The RAISE (Recognize, Assist, Include, Support, and Engage) Family Caregiving Advisory Council recently delivered to Congress key recommendations to support the millions of unpaid family caregivers that support older adults and people with disabilities in every community in the country.
The recent congressional report is the result of a wide-ranging two-year research and information-gathering effort. Recommendations fall under five goals, which include:
- Increasing Awareness of Family Caregivers to increase public understanding of the contributions caregivers make, including helping individuals self-identify as caregivers so that they can get the support they need.
- Engaging Family Caregivers as Partners in Healthcare and Long-Term Services and Supports to better integrate family caregivers into healthcare processes and systems.
- Improving Access to Services and Supports for Family Caregivers including counseling, respite care, peer support, training on common in-home medical tasks, and practical assistance like transportation. Also included is a recommendation for strengthening the paid caregiver workforce.
- Supporting Financial and Workplace Security for Family Caregivers to decrease the impact family caregiving can have on the financial well-being and professional lives of caregivers.
- Generating Research, Data, and Evidence-Informed Practices to help create policies and interventions that meaningfully help family caregivers.
Over 50 million people provide a broad range of assistance to support the health, quality of life, and independence of someone close to them each year, according to AARP and the National Alliance for Caregiving. An estimated one in seven individuals are family caregivers, and more than two-thirds of people will need assistance with tasks as they age.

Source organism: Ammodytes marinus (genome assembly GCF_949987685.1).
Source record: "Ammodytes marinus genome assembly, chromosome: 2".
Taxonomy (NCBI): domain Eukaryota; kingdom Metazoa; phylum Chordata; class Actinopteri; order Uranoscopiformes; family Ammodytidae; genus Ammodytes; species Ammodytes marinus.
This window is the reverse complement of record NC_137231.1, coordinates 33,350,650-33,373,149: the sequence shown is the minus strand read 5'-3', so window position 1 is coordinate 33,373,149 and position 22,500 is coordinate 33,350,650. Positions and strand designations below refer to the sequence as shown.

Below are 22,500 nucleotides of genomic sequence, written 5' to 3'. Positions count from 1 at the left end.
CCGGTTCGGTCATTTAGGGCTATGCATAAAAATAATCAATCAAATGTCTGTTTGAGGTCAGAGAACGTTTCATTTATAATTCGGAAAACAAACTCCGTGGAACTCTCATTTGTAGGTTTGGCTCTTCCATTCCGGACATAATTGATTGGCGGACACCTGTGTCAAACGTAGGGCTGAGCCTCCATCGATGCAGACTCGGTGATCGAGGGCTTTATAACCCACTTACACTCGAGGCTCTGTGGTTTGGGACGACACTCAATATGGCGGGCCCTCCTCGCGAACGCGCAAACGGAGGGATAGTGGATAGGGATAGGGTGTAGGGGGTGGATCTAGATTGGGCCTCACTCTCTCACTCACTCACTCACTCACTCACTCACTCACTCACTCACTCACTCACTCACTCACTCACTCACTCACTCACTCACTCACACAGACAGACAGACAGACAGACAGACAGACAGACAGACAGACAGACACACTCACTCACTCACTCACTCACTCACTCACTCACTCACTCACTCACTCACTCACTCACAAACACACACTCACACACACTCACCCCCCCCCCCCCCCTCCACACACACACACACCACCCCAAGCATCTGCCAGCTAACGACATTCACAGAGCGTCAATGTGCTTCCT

A critical strategy for addressing the breadth of challenges family caregivers face is to better integrate them into the care planning and delivery process carried out by professional care providers, including home health, hospice, and personal care agencies. Specific Council recommendations aligned with this strategy include improving and institutionalizing family caregiver assessments into the care planning process, increasing provider training to recognize and triage family caregiver needs, and ensuring that quality measurement structures do a better job of capturing family caregiver needs and challenges.
The Council’s recommendations are intended to serve as the foundation of the forthcoming National Strategy to Support Family Caregivers. The strategy will drive increased recognition and support for family caregivers by proposing specific actions that can be taken at the federal and state levels, by local communities, philanthropic organizations, and educational bodies, as well as healthcare and long-term services providers. The strategy will also provide a roadmap for the nation to strengthen its support and recognition of the critical role family caregivers of all ages play in healthcare and long-term support systems.
The Council was created by the RAISE Family Caregivers Act, which became law in January of 2018, and directs the Secretary of Health and Human Services (HHS) to develop a comprehensive national family caregiving strategy.